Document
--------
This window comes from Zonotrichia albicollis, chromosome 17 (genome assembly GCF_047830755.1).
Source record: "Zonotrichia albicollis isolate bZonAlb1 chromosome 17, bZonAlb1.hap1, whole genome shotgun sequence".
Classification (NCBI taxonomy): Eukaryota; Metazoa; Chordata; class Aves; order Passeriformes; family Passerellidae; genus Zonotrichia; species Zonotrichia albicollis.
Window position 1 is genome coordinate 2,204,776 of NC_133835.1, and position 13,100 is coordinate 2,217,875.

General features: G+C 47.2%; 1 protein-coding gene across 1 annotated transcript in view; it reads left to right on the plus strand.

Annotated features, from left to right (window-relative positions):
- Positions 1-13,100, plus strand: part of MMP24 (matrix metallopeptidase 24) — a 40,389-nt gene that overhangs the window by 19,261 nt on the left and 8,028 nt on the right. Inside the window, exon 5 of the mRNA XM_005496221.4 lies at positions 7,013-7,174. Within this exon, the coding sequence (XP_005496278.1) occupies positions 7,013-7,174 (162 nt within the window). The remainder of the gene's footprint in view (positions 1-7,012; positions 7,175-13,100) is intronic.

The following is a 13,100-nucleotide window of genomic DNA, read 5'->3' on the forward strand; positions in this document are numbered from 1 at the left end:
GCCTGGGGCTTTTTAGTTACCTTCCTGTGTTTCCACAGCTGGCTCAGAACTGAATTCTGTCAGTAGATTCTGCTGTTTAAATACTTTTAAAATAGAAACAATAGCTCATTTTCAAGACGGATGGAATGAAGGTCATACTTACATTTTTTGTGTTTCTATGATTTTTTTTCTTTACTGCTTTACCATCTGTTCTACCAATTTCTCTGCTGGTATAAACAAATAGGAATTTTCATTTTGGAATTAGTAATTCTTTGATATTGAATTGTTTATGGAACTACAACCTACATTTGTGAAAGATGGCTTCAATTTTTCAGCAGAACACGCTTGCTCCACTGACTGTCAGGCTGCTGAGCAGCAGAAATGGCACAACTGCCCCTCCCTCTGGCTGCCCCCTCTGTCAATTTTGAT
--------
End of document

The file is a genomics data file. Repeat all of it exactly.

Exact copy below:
This window comes from Zonotrichia albicollis, chromosome 17 (genome assembly GCF_047830755.1).
Source record: "Zonotrichia albicollis isolate bZonAlb1 chromosome 17, bZonAlb1.hap1, whole genome shotgun sequence".
Classification (NCBI taxonomy): Eukaryota; Metazoa; Chordata; class Aves; order Passeriformes; family Passerellidae; genus Zonotrichia; species Zonotrichia albicollis.
Window position 1 is genome coordinate 2,204,776 of NC_133835.1, and position 13,100 is coordinate 2,217,875.

General features: G+C 47.2%; 1 protein-coding gene across 1 annotated transcript in view; it reads left to right on the plus strand.

Annotated features, from left to right (window-relative positions):
- Positions 1-13,100, plus strand: part of MMP24 (matrix metallopeptidase 24) — a 40,389-nt gene that overhangs the window by 19,261 nt on the left and 8,028 nt on the right. Inside the window, exon 5 of the mRNA XM_005496221.4 lies at positions 7,013-7,174. Within this exon, the coding sequence (XP_005496278.1) occupies positions 7,013-7,174 (162 nt within the window). The remainder of the gene's footprint in view (positions 1-7,012; positions 7,175-13,100) is intronic.

The following is a 13,100-nucleotide window of genomic DNA, read 5'->3' on the forward strand; positions in this document are numbered from 1 at the left end:
GCCTGGGGCTTTTTAGTTACCTTCCTGTGTTTCCACAGCTGGCTCAGAACTGAATTCTGTCAGTAGATTCTGCTGTTTAAATACTTTTAAAATAGAAACAATAGCTCATTTTCAAGACGGATGGAATGAAGGTCATACTTACATTTTTTGTGTTTCTATGATTTTTTTTCTTTACTGCTTTACCATCTGTTCTACCAATTTCTCTGCTGGTATAAACAAATAGGAATTTTCATTTTGGAATTAGTAATTCTTTGATATTGAATTGTTTATGGAACTACAACCTACATTTGTGAAAGATGGCTTCAATTTTTCAGCAGAACACGCTTGCTCCACTGACTGTCAGGCTGCTGAGCAGCAGAAATGGCACAACTGCCCCTCCCTCTGGCTGCCCCCTCTGTCAATTTTGAT